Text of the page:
The local drink is known as Cana Manabita. This is the local sugar cane spirit, drunk in shots as trago or mixed with Coke and lime for an Ecuadorian twist on the Cuba Libre.
It sells in every corner shop for less than four dollars for half a litre.
There's no pretensions with Cana Manabita. No fancy brand names, no “secret ingredients”, no oak ageing, no baffling but oh-so-arty marketing campaigns featuring a film star just slightly past their sell-by-date. Simply, it's a bottle that costs the price of a Sunday newspaper and will get you pleasantly sloshed without going blind. In fact, that should be its marketing slogan.
|Cana Manabita, it does exactly what it says on the tin... well that's if it says rat arsed in Spanish|
Cana Manabita arrived in my life just in time. The Bombay Sapphire was running low and rum and I were going through a rocky patch. In short, I'd bought one of the comedy water melons from market and thought it would be a laugh to attach a siphon and pump it full of Ron San Miguel. The greedy melon sucked up a litre before I called time. I served the death melon as dessert after the tuna banquet and Lucy and I got quite merry. Tuna, rum, and melon do not a happy hangover make.
The Quechua word for a hangover is chuchaqui (chew-cha-kee) but its used widely across South America. Yo estoy chuchaqui is a useful phrase to employ when you just need some peace and quiet the morning after.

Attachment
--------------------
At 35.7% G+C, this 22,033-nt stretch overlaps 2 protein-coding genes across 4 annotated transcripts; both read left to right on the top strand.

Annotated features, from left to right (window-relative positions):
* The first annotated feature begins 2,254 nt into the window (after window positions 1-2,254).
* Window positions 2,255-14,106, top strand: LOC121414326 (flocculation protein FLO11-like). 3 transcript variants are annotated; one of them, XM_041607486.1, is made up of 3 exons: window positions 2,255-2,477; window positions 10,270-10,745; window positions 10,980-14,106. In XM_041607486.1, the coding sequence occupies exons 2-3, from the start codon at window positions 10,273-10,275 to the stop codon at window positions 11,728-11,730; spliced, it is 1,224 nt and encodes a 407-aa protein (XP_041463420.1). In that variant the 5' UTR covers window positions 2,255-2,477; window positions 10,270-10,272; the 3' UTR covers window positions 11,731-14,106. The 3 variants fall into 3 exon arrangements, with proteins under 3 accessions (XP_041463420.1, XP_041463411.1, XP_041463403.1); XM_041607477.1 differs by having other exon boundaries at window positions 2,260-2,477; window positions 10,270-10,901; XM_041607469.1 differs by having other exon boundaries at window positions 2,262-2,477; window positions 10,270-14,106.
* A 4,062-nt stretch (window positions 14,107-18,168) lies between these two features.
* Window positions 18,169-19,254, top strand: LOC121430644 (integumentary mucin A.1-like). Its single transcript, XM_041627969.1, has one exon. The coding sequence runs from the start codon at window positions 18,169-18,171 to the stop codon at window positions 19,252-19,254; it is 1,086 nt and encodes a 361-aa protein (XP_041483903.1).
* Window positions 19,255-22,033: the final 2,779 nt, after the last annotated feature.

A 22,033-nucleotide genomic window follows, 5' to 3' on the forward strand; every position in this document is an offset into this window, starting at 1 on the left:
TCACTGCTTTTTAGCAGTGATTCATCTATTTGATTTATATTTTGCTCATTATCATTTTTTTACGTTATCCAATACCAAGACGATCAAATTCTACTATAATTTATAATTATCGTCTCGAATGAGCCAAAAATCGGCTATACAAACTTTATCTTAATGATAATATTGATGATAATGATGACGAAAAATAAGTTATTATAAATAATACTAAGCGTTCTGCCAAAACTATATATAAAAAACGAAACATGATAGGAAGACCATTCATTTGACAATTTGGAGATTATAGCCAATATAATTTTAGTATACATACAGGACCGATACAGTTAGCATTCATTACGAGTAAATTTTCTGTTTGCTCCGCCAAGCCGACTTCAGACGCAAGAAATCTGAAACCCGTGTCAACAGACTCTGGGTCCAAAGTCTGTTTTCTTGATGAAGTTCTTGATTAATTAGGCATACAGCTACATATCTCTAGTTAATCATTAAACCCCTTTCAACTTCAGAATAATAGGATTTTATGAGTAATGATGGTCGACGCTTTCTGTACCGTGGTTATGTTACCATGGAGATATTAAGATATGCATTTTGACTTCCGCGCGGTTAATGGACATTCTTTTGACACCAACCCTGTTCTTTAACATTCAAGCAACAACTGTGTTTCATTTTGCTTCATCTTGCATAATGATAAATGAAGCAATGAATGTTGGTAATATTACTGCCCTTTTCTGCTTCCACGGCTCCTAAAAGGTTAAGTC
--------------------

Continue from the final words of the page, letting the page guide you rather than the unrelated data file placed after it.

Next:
Anyway, a few days later we got our taxi driver onto the subject of Cana Manabita on the long and bumpy track to Los Frailes beach, his eyes lit with savage passion as he gleefully extolled the virtues of his local grog.
“It's very cheap,” he said. “For a few dollars you can have a very happy night. Open a second bottle and you can even have a dance.”
It's rarely cold at night on the coast, but up in the Andes you need something warm at night. That's where the Canelazo comes in. This is a hot, sugary drink with cinnamon and naranjilla fruit. It's a sort of South American take on Gluhwein – or more closely, the hot cider they drink in the USA.
Here is Lucy's recipe for the perfect canelazo.
- Boil two large sticks of cinnamon in one litre of water for 10 minutes until the water starts to take on the colour
- Peel four naranjilla fruits (just ask for them in your local Asda) and blend with a splash of the cinnamon water to the consistency of a road kill toad. Sieve the thick sauce to remove the seeds
- Add the naranjilla fruit (just ask for them in your local Aldi) to the boiling cinnamon water and stir through.
- Add half a cup of sugar to the canelazo – or to taste
- Add one shot of cana Manabita per person
We served this recipe twice. First by a beach bonfire with our taciturn servant Jose – who gave it the thumbs up as he stared gloomily into the flames. Then again the following night at a party in a hippy house in Ayampe - everybody at the multinational gathering enjoyed it, including Colombians, Argentinians, Peruvians, a pair of Yanks and a sleepy French woman who was trying to kip on a hammock but the street dogs kept licking her face.
I gave the hippies delicious canelazo, they gave me guacamole and amoebic dysentery.